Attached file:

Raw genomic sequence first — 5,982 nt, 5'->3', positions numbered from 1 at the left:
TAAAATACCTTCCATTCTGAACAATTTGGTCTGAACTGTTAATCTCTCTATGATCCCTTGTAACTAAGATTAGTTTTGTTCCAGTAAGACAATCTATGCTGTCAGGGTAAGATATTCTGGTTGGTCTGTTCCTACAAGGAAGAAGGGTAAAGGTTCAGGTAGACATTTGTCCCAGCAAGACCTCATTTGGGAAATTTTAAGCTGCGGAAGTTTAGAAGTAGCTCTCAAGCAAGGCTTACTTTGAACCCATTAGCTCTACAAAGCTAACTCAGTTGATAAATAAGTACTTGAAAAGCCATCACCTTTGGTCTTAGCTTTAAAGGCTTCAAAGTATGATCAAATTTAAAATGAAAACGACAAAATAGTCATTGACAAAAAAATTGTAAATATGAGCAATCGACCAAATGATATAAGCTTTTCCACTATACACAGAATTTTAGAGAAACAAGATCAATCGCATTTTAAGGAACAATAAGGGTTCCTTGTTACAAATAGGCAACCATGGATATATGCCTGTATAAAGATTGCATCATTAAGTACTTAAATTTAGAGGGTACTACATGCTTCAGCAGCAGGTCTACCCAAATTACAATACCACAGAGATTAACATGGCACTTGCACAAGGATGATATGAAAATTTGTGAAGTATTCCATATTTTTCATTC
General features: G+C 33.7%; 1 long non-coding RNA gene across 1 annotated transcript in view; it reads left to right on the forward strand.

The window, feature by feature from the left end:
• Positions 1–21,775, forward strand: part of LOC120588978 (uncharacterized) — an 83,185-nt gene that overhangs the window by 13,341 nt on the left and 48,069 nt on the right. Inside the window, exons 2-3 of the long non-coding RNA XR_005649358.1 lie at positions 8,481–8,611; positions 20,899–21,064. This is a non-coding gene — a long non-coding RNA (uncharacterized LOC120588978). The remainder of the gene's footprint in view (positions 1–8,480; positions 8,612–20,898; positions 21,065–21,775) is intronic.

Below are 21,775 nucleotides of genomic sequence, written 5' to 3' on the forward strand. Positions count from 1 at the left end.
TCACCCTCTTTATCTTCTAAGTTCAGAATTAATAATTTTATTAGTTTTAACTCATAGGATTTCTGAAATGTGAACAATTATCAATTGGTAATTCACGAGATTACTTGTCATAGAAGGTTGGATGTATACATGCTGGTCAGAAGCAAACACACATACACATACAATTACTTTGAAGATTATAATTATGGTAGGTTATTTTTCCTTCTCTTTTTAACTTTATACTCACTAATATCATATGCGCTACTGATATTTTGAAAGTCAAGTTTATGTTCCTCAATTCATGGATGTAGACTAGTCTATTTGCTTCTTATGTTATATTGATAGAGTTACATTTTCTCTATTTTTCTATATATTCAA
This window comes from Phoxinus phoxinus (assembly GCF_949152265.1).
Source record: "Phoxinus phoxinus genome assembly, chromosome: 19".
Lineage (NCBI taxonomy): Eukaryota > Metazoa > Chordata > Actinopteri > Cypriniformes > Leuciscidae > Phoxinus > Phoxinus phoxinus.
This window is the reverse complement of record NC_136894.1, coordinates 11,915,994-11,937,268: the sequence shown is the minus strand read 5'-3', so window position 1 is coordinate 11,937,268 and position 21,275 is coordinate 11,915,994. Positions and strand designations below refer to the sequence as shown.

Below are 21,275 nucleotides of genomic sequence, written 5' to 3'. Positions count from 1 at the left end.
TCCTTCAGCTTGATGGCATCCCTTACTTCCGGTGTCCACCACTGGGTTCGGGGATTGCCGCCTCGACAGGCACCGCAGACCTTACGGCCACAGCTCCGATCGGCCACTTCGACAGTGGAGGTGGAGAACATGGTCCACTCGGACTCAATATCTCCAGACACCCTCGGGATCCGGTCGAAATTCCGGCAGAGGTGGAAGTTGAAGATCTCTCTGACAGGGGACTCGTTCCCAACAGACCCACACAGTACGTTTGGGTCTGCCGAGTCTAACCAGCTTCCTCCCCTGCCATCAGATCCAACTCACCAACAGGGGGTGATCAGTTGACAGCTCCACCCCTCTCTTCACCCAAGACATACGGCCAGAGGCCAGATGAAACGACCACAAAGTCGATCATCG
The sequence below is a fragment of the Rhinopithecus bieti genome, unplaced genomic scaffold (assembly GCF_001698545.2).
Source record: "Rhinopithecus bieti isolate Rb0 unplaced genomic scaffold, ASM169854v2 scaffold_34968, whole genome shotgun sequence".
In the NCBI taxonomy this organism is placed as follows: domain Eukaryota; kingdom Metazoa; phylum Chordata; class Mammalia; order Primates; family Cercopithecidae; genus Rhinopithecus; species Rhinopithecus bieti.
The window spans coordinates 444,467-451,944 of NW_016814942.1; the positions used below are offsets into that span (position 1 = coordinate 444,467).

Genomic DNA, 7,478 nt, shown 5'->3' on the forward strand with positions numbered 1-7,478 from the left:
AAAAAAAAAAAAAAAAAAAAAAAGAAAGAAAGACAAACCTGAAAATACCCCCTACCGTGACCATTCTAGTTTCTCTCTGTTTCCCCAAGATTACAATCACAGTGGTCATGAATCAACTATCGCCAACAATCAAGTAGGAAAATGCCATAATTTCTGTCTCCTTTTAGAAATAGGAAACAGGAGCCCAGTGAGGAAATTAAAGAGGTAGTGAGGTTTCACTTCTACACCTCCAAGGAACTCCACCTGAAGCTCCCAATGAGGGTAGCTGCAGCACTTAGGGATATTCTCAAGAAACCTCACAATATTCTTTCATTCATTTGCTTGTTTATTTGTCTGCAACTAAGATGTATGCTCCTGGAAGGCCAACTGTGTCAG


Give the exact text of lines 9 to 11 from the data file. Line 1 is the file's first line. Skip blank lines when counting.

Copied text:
Source record: "Phoxinus phoxinus genome assembly, chromosome: 19".
Lineage (NCBI taxonomy): Eukaryota > Metazoa > Chordata > Actinopteri > Cypriniformes > Leuciscidae > Phoxinus > Phoxinus phoxinus.
This window is the reverse complement of record NC_136894.1, coordinates 11,915,994-11,937,268: the sequence shown is the minus strand read 5'-3', so window position 1 is coordinate 11,937,268 and position 21,275 is coordinate 11,915,994. Positions and strand designations below refer to the sequence as shown.